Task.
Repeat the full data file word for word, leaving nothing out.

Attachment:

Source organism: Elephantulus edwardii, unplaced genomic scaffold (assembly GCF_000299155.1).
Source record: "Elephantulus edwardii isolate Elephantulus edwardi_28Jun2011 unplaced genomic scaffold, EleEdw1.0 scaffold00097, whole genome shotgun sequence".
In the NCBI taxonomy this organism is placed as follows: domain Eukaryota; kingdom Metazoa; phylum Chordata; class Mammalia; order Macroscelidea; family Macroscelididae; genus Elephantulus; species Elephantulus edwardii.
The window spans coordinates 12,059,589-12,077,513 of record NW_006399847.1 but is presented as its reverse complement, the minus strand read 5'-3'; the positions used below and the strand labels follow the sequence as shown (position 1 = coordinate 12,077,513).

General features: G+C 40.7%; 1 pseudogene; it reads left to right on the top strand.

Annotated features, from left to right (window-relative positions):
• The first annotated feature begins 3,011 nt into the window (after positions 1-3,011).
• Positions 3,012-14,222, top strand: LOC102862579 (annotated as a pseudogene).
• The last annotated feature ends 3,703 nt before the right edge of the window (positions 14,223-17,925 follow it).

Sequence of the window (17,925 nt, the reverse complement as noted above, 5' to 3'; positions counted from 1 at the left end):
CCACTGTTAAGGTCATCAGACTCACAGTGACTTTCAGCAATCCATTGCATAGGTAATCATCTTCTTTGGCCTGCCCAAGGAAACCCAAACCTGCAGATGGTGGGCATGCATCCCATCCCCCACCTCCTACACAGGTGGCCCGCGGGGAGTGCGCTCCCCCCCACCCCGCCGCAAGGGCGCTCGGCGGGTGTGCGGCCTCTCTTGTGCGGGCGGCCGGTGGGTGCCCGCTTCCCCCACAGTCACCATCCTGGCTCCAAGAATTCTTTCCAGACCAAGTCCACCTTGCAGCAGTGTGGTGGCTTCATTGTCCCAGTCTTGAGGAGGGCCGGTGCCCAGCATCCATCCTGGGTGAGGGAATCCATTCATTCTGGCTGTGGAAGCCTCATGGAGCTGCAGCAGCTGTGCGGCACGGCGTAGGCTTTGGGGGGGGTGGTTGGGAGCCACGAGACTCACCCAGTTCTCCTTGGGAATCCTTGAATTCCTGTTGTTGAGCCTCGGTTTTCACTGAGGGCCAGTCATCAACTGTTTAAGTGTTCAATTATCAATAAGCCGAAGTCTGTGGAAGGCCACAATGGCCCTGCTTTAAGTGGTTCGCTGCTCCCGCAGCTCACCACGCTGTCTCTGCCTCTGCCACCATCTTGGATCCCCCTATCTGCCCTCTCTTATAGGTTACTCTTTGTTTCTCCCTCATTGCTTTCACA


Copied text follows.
Source organism: Elephantulus edwardii, unplaced genomic scaffold (assembly GCF_000299155.1).
Source record: "Elephantulus edwardii isolate Elephantulus edwardi_28Jun2011 unplaced genomic scaffold, EleEdw1.0 scaffold00097, whole genome shotgun sequence".
In the NCBI taxonomy this organism is placed as follows: domain Eukaryota; kingdom Metazoa; phylum Chordata; class Mammalia; order Macroscelidea; family Macroscelididae; genus Elephantulus; species Elephantulus edwardii.
The window spans coordinates 12,059,589-12,077,513 of record NW_006399847.1 but is presented as its reverse complement, the minus strand read 5'-3'; the positions used below and the strand labels follow the sequence as shown (position 1 = coordinate 12,077,513).

General features: G+C 40.7%; 1 pseudogene; it reads left to right on the top strand.

Annotated features, from left to right (window-relative positions):
• The first annotated feature begins 3,011 nt into the window (after positions 1-3,011).
• Positions 3,012-14,222, top strand: LOC102862579 (annotated as a pseudogene).
• The last annotated feature ends 3,703 nt before the right edge of the window (positions 14,223-17,925 follow it).

Sequence of the window (17,925 nt, the reverse complement as noted above, 5' to 3'; positions counted from 1 at the left end):
CCACTGTTAAGGTCATCAGACTCACAGTGACTTTCAGCAATCCATTGCATAGGTAATCATCTTCTTTGGCCTGCCCAAGGAAACCCAAACCTGCAGATGGTGGGCATGCATCCCATCCCCCACCTCCTACACAGGTGGCCCGCGGGGAGTGCGCTCCCCCCCACCCCGCCGCAAGGGCGCTCGGCGGGTGTGCGGCCTCTCTTGTGCGGGCGGCCGGTGGGTGCCCGCTTCCCCCACAGTCACCATCCTGGCTCCAAGAATTCTTTCCAGACCAAGTCCACCTTGCAGCAGTGTGGTGGCTTCATTGTCCCAGTCTTGAGGAGGGCCGGTGCCCAGCATCCATCCTGGGTGAGGGAATCCATTCATTCTGGCTGTGGAAGCCTCATGGAGCTGCAGCAGCTGTGCGGCACGGCGTAGGCTTTGGGGGGGGTGGTTGGGAGCCACGAGACTCACCCAGTTCTCCTTGGGAATCCTTGAATTCCTGTTGTTGAGCCTCGGTTTTCACTGAGGGCCAGTCATCAACTGTTTAAGTGTTCAATTATCAATAAGCCGAAGTCTGTGGAAGGCCACAATGGCCCTGCTTTAAGTGGTTCGCTGCTCCCGCAGCTCACCACGCTGTCTCTGCCTCTGCCACCATCTTGGATCCCCCTATCTGCCCTCTCTTATAGGTTACTCTTTGTTTCTCCCTCATTGCTTTCACA